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John Rosemond - Parenting Expert

John Rosemond is America's most widely-read parenting authority! He is a best-selling author, columnist, speaker, and family psychologist.

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It's the parenting, not the paddle, that matters

Whiteland, Indiana—April 13, 2006: A fellow who looks to be about my age (58) approaches me before a presentation I'm to give and says he thinks the problem with discipline in schools, or the lack thereof, is that teachers and principals are no longer allowed to paddle children.

"All I can tell you," he says, "is that on the several occasions I got the paddle, it straightened me up quick."

I respectfully disagreed. It couldn't have been the paddle, I pointed out, because I was schooled in the suburbs of Chicago, where even in the 1950s paddling was not allowed. Nonetheless, the schools I attended were not brimming with discipline problems, as they are today. The factor that kept him and me and the rest of our peers in line was the parent, not the paddle. In both his school and mine, children did what teachers told them to do and obeyed the rules (for the most part). The paddle was used in his school, but not mine, but in both cases, if a child caused trouble at school, his parents caused him trouble at home—lots of trouble. My memories of this trouble are far from repressed. They are vivid.

I knew if I got into hot water in school, my mother would know about it by the time I arrived home. So, on my walk home, I'd be rehearsing what I was going to say, the tall tale I was going to tell that would absolve me. Unfortunately, my mother never bought my explanations. More often than not, in fact, she would not even allow me to offer one up.

"You listen to me, John Rosemond," she'd growl, menacingly, while pointing that one ominous finger in my direction, "there will be no ifs, ands, or buts about this, and if you open your mouth in your own defense, you will be in twice as much trouble!"

So, for the third time that day—count 'em: teacher, then principal, then Mom—I'd be scolded and punished, usually by having to spend the rest of the day in my room. My room was elegantly appointed with a bed, chest of drawers, desk, chair, some books, a few toys, and curtains. By no stretch of the imagination was it a self-contained entertainment complex. So, while I was in there, I just sat. Or I read. And I waited. I waited for my stepfather to come home.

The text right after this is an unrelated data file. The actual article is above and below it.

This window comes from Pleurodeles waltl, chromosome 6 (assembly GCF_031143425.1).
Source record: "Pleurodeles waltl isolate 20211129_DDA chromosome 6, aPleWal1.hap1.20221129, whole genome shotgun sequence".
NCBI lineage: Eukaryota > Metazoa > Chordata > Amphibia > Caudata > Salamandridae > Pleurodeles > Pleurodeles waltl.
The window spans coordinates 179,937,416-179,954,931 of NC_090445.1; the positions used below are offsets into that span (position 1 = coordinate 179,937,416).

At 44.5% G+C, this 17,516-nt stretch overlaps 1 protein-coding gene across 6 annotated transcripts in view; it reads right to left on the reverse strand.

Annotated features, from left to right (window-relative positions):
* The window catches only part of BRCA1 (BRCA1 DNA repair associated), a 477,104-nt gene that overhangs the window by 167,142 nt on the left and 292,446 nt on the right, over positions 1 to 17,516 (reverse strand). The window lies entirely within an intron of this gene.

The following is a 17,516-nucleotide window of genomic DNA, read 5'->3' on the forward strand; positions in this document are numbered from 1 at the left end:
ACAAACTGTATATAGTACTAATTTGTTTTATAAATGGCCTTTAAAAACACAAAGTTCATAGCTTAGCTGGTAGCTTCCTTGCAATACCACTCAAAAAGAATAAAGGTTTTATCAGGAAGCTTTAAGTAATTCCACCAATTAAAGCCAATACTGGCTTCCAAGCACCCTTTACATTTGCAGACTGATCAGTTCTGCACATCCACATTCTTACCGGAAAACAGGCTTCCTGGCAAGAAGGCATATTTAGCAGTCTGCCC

My mother gave no credence to the prefix "step." She did not, as Dr. Phil advises, prohibit him from disciplining me. In his house, he was lord and master, and I was a vassal. When he got home, Mom held back nothing, and the next thing I knew, Dad (that is what I called him, at my mother's insistence, and this did not "confuse" me) was in my room looking every bit as menacing as a tornado cloud. In my whole childhood, he spanked me maybe five times, and believe me, I got into trouble more than five times. More often than not, he'd just sit down, stare at me, and ask, "Do we need a talk?" And I'd say, no, we most absolutely do not, because I know what I did, and I have no excuses, and I'm sorry, and I'll apologize to the teacher tomorrow, and I'll even wash her car after school. And he'd tell me that I had to go to bed immediately, without supper, and that was that, to my everlasting relief. And it would be a long time before I caused trouble again.

If today's parents did not make excuses for their children and toss the hot potato back at their kids' teachers, schools would still be well-disciplined places.

Why, a bit of parent support might even go a long way toward abating the attention deficit disorder epidemic.

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